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MANILA, Philippines – The Marawi conflict has changed the face of terrorism in the region and will have long-term repercussions for extremism in Southeast Asia.
This is one of the findings of the Jakarta-based Institute for Policy Analysis of Conflict (IPAC), in a report released on Friday, July 21, titled “Marawi, the ‘East Asia Wilayah’ and Indonesia.”
The report said that the success of pro-ISIS fighters in occupying an entire Philippine city for an extended amount of time has inspired violence in other places in the region.
It said this could lead to a higher risk of violent attacks in other Philippine cities and in Indonesia and Malaysia; greater cooperation among Southeast Asian extremists; and new leadership for Indonesian and Malaysian pro-ISIS cells from among returning fighters from Marawi.
“The risks won’t end when the military declares victory. Indonesia and Malaysia will face new threats in the form of returning fighters from Mindanao, and the Philippines will have a host of smaller dispersed cells with the capacity for both violence and indoctrination,” said IPAC director Sidney Jones.
The report also said that Southeast Asian ISIS supporters in Turkey, Syria, and Iraq, may see the Philippines as an attractive alternative as ISIS is pushed back in the Middle East.
“The initial photographs from Marawi released over social media as the ISIS assault began – smiling fighters hold guns aloft on trucks – seemed to have the same impact as the iconic ISIS victory photos from Mosul in 2014. They generated a shared sense of triumph and strengthened the desire of ISIS supporters in the region to join the battle,” the report said.
Marawi, said IPAC, has "defied all expectations of when it would end" and "has lifted the prestige of the Philippine fighters in the eyes of ISIS central," although it has not yet earned them the coveted status of wilayah or province of Islamic State.
"It has inspired young extremists from around the region to want to join. In Indonesia, it has helped unite two feuding streams of the pro-ISIS movement, inspired 'lone wolf' attacks and caused soul-searching among would-be terrorists about why they cannot manage to do anything as spectacular."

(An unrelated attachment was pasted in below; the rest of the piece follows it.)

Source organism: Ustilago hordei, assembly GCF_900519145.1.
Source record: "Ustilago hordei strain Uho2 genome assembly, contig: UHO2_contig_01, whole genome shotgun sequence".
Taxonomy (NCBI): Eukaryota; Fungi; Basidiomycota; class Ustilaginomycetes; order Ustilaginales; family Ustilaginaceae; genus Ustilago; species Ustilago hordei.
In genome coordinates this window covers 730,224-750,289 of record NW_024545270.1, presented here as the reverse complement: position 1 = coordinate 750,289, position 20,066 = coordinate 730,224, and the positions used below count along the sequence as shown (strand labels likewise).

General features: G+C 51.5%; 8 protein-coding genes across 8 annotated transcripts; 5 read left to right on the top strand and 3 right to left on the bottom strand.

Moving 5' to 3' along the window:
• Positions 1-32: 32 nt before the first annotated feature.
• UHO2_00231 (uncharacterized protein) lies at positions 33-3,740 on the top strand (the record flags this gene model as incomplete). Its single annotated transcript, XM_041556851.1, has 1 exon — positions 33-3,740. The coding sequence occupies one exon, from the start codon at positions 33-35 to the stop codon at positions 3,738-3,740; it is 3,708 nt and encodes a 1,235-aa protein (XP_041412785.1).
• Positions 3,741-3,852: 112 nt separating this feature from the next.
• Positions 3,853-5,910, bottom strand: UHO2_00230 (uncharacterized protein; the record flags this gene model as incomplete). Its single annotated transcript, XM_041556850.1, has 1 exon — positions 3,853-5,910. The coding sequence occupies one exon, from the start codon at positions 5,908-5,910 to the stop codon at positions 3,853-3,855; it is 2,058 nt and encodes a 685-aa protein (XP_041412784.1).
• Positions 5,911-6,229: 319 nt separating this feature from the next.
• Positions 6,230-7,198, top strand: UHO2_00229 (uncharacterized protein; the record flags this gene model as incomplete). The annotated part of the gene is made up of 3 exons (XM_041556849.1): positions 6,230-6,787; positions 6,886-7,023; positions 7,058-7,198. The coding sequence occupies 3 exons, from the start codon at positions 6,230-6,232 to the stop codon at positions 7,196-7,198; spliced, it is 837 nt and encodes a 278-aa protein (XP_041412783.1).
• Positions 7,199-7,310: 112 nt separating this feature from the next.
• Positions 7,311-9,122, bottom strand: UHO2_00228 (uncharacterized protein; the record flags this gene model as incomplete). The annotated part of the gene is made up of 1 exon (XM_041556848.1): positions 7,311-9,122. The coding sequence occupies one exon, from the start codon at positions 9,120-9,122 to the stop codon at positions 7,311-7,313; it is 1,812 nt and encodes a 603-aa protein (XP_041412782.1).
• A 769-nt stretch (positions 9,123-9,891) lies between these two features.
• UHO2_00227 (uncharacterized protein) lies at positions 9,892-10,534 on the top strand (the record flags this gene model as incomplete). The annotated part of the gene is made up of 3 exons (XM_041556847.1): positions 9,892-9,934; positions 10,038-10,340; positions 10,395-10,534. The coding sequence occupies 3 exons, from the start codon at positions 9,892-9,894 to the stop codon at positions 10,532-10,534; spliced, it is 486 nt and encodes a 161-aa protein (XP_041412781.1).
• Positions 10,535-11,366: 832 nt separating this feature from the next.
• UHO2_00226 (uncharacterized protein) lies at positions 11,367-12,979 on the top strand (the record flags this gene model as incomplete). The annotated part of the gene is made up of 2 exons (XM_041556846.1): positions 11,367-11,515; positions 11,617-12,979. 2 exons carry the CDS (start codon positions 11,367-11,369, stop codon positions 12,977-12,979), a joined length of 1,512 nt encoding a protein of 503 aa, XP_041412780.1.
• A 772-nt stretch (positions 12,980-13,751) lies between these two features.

The attack of terrorists in Marawi prompted Philippine President Rodrigo Duterte to declare martial law in the entire Mindanao region for 60 days since the clashes started on May 23. He has also asked the Philippine Congress to extend the imposition of martial law to 5 more months, or until the end of the year.
IPAC said that given the increased threat, it is crucial for improved cooperation in the region – and that there is no room for distrust, which inhibits information-sharing. It urged for a better integrated watchlist of terrorist suspects as a quick fix that can be implemented immediately.
Another would be a sort of crash course on the terror groups in the region.
“The cross-regional aspects of the Marawi siege underscore the need for Southeast Asia countries to develop more systematic expertise on each other’s extremist networks, so that Philippine police and military know the difference between JAD and JI, Indonesians know the difference between the Abu Sayyaf kidnappers and the Abu Sayyaf pro-ISIS factions and Malaysians know the differences among the various Darul Islam factions, including the ones that extend into Sabah,” the report said.
“It would be worth thinking about a series of short courses, building on real case studies of cross-border extremism, which would involve officials from all 3 countries but in small classes where useful discussions could take place. One concrete outcome to aim for would be an up-to-date and more detailed mapping of transnational extremist networks, with particular attention to the role of women.”
It also emphasized the need for the Philippine government to take good care of the Marawi evacuees and to help them rebuild the city, to ensure the area will not be a more fertile ground for extremist recruitment. – Rappler.com